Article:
4. Case studies: proving the concept is no longer a distant dream

“One of my top 3DMedLIVE 2019 highlights was when David Dunaway (Great Ormond Street Hospital and University College London, UK) spoke about separating craniopagus conjoined twins (joined at the head), which was pretty amazing. We were shown various 3D images and models to including bone and vascular components, used to plan the surgery. David mentioned that one of the problems with this type of complex surgery is an overload of information, but 3D modeling helps to manage this.” – Laura Dormer, Editorial Director, Future Science Group

David Dunaway (Great Ormond Street Hospital and University College London)
David Dunaway presents a case study for 3D technology and craniofacial surgery at 3DMedLIVE 2019: 3D printing in surgery.

Since the story broke a few months ago, 3DMedNet and sister publication, BioTechniques, have followed this story closely. David Dunaway and his team used 3D printing to meticulously plan, rehearse and guide one of the most complex conjoined twin separations to date. Anatomically correct 3D-printed models with tissue-imitating materials were initially printed with cutting guides complete with vascular mapping, reducing bleeding, time in theatre and ultimately, risk.

>> Find out more about this case in this 3DMedNet interview with surgical team member, Juling Ong

The case studies stream did not only focus rare and exceptionally complex surgical procedures, but also considered pediatrics, joint replacement and transplant procedures. While I wouldn’t argue that either of these areas of surgical intervention are typically ‘routine’, it was refreshing to hear that challenges facing surgeons in many different fields of surgical specialism were also experiencing great advantages from the use of 3D-printed models, guides and other innovative designs.

Pankaj Chandak (Guy’s, St Thomas’ and Great Ormond Street Hospitals; London UK) highlighted the problem of implanting adult-sized donor organs into pediatric patients, explaining how 3D printing can help plan surgery more effectively than 2D imaging. Pankaj’s case study described how his team used 3D printing to prepare for a kidney transplant involving a 2-year-old girl – I found this particularly inspiring.” – Laura Dormer, Editorial Director, Future Science Group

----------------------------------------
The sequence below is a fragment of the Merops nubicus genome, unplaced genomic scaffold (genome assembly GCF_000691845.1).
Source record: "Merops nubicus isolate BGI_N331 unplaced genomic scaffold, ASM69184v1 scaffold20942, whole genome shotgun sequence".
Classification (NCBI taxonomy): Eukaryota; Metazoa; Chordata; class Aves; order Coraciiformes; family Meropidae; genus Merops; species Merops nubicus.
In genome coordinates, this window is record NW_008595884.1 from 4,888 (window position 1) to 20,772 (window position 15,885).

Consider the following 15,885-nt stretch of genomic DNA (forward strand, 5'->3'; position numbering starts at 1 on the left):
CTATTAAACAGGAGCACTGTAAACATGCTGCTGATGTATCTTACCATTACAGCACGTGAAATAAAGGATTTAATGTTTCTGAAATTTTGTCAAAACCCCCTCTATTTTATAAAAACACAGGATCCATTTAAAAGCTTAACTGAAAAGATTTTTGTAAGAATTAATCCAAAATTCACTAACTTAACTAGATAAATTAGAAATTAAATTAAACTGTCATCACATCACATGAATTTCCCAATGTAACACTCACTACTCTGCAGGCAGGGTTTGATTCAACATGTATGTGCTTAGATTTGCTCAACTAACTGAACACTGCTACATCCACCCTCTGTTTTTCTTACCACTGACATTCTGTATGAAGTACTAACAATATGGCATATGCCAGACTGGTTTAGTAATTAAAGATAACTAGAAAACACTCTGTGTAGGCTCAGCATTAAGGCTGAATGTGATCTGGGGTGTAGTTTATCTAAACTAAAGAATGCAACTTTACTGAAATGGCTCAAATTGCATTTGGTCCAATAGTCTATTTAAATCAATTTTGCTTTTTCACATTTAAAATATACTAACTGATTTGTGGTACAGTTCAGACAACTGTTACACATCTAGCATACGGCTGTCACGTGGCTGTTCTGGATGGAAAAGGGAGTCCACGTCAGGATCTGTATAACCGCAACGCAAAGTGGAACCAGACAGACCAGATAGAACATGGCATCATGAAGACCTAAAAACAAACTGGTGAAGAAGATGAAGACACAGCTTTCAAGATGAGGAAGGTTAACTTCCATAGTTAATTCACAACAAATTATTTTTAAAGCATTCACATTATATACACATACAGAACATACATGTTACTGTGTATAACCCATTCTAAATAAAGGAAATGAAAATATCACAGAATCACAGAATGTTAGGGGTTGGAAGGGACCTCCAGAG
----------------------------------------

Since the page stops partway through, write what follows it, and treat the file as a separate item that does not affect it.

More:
Pankaj Chandak (Guy's, St Thomas and Great Ormond Street Hospitals)
Pankaj Chandak presents the use of 3D printing for pre-operative planning in a kidney transplant operation at 3DMedLIVE 2019: 3D printing in surgery. .

“Joyce Lim (Alder Hey Children’s Hospital; Liverpool, UK) discussed the utilization of 3D-printed hearts in pre-operative planning, decision making, parental teaching and surgical training. It struck me that in pediatrics, the benefits of a singular 3D-printed model could be tremendously multidimensional. Particular examples would include the objective evaluation of a trainee’s skills to determine if they are ready for actual surgery and the inclusive, accessible method for describing a child’s condition to parents, using a physical model rather than complex language or images.” – Daniel Barrett, Commissioning Editor, Journal of 3D Printing in Medicine

5. Fundamentally, it all comes down to patient experience